7 Things I Miss About The Motherland

May. 20, 2013
New profile picKovie is writing, studying, teaching, and living in the Windy City. Tweet her anything at @koviebiakolo.

I have lived in two African countries, one of which I was born in – Nigeria. But I also spent a decade or so in Botswana. So for me, The Motherland is not just one place. I am as Nigerian as the day I was born even though my family and friends tell me otherwise; I’m often teased as “the girl without a home” or a “global citizen.” I guess I sort of am but I’ll always carry the Motherland that is Africa in my heart wherever I choose to be.

Maybe I’ve just been missing my family a lot lately but I’ve had Africa, the Motherland on my mind a lot lately too. See Africa is a very big place – it’s a continent as I so often like to remind people. But there’s something that ties African identity together, something that makes me very proud to be African. It’s something that transcends language and speech; it just is. Anyway, because I’m an emotional-cutter, here’s a post about just some of the reasons I love and miss my Motherland.

1.The warmth of the people

I know Americans get tired of hearing this but a lot of Americans really are cold compared to people from African cultures, and other cultures as well. Africans are warm people – we go out of our way to make others feel welcome; it’s a part of who we are. I miss being around that.

2.The weather

Notwithstanding that when I went to Nigeria during Christmas one time, I fainted because it was so hot, I really do enjoy being warm. Now this is my fault for choosing to live in Chicago so I guess I can’t really say it’s only a Motherland thing. But there is still something about that scorching African heat. Too bad I can’t stand it for too long anymore.

3.The food

Oh how I miss African food. Sorry America the food here is crap. The way food here is produced just leaves much to be desired. And sure I still cook once in a while but not as much as I should and African spices are ridiculously expensive here. I miss the spiciness and the taste and the love in which food is prepared.

4.Celebrations

African parties are basically a weekend affair. First of all they won’t start on time. Ever. Second of all, they won’t end on time. Ever. But whether it’s a wedding or a christening or a promotion or a party just because you could, Africans know how to put together a celebration.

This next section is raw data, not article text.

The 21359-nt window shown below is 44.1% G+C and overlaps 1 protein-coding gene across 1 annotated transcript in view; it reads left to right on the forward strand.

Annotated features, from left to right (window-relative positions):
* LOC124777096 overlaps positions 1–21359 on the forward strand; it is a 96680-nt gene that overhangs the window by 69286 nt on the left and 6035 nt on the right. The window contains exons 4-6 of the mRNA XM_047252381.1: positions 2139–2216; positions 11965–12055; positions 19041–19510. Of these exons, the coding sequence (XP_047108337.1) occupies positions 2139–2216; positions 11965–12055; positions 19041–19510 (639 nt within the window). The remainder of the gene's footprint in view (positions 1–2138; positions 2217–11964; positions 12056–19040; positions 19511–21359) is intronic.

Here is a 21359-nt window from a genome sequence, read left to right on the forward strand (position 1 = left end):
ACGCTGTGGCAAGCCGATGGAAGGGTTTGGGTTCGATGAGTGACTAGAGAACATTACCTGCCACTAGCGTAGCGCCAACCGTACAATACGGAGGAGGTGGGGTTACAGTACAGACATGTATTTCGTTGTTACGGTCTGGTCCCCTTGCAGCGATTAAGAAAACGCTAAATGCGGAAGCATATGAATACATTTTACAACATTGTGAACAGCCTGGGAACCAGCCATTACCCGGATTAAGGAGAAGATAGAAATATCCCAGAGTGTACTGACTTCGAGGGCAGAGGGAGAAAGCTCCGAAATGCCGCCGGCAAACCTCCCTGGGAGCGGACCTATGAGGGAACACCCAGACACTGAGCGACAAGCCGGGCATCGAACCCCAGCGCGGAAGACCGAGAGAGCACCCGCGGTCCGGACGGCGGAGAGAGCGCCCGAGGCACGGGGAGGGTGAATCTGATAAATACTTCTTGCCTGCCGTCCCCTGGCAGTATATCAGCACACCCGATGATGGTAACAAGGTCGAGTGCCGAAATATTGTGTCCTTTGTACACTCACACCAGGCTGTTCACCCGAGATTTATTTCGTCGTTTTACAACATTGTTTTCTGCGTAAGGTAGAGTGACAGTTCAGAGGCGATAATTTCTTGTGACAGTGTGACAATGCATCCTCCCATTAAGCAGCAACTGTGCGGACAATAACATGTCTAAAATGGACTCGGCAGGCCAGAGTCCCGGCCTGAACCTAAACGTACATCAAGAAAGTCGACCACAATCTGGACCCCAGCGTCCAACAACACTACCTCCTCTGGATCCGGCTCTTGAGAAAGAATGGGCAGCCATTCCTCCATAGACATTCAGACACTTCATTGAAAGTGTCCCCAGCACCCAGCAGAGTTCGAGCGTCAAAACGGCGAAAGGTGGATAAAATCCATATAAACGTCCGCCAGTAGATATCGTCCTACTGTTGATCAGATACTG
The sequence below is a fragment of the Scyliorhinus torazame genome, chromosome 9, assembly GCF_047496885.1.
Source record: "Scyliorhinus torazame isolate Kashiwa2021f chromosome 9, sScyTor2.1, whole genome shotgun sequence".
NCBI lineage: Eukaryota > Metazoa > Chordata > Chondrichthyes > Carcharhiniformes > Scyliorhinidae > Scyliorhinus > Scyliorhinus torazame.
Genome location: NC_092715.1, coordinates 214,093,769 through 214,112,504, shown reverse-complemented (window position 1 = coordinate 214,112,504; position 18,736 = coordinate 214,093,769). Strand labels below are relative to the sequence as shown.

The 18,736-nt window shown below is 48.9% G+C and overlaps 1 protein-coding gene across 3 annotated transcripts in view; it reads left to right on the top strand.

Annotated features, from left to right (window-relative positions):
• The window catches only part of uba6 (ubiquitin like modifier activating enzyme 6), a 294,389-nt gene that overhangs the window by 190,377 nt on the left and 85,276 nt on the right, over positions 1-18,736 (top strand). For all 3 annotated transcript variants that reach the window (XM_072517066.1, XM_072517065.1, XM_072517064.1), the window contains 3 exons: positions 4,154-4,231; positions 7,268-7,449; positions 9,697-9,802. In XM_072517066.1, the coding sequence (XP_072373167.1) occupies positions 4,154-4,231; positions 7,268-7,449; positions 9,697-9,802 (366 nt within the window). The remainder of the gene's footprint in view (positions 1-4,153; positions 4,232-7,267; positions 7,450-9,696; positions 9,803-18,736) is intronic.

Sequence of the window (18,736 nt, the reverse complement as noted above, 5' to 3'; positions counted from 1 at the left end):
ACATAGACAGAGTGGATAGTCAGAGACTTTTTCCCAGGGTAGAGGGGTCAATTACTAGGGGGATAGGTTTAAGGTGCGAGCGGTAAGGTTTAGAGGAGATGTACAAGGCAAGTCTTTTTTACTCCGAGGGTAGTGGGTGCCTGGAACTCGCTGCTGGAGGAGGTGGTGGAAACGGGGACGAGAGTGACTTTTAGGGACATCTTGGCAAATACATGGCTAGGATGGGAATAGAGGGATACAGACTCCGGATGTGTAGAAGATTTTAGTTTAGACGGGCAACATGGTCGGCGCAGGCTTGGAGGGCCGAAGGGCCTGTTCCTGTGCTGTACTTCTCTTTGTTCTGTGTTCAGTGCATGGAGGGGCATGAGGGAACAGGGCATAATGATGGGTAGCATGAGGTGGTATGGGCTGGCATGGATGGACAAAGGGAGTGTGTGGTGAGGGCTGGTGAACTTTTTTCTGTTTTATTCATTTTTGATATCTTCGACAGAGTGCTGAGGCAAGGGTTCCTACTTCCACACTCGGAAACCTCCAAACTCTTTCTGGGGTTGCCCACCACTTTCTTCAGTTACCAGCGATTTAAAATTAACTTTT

5.The sense of humor

I’ve tried to explain the African sense of humor before to non-Africans. It doesn’t work. Our sense of humor resolves around making fun of ourselves and each other and talking about how our parents “disciplined” us or the way African guys approach women. I don’t know, you either get it or you don’t.

6.The straightforwardness of African guys

I never thought I would ever say this but I do miss how straightforward a lot of African guys are. There is no silly playing games or staring at you without doing anything or claiming to be intimidated. As a girl with three older brothers, this is how African guys are raised to approach women: You like a girl, you go and tell her, and there’s no wasting time. (You can see why I legitimately just don’t understand most American guys in this context.)

7.The happiness of the people

For a place where people have a lot to be grateful for, the truth is I find that many people in this country are very unhappy. It’s exhausting to be around sometimes. Most African countries do not have the comforts of America in a lot of ways but people are contagiously happy despite this. I like living here, I do, and I am very grateful that I am here but sometimes I miss how happy people are in the Motherland – it’s the kind of happiness that comforts don’t bring. It’s authentic happiness from gratitude and community and neighborly love. And I guess no matter where I choose to be, I’m grateful that I learned this from my Motherland and will take it everywhere I go.TC mark

Kovie Biakolo

Kovie Biakolo

Kovie is writing, studying, teaching, and living in the Windy City. Tweet her anything at @koviebiakolo.

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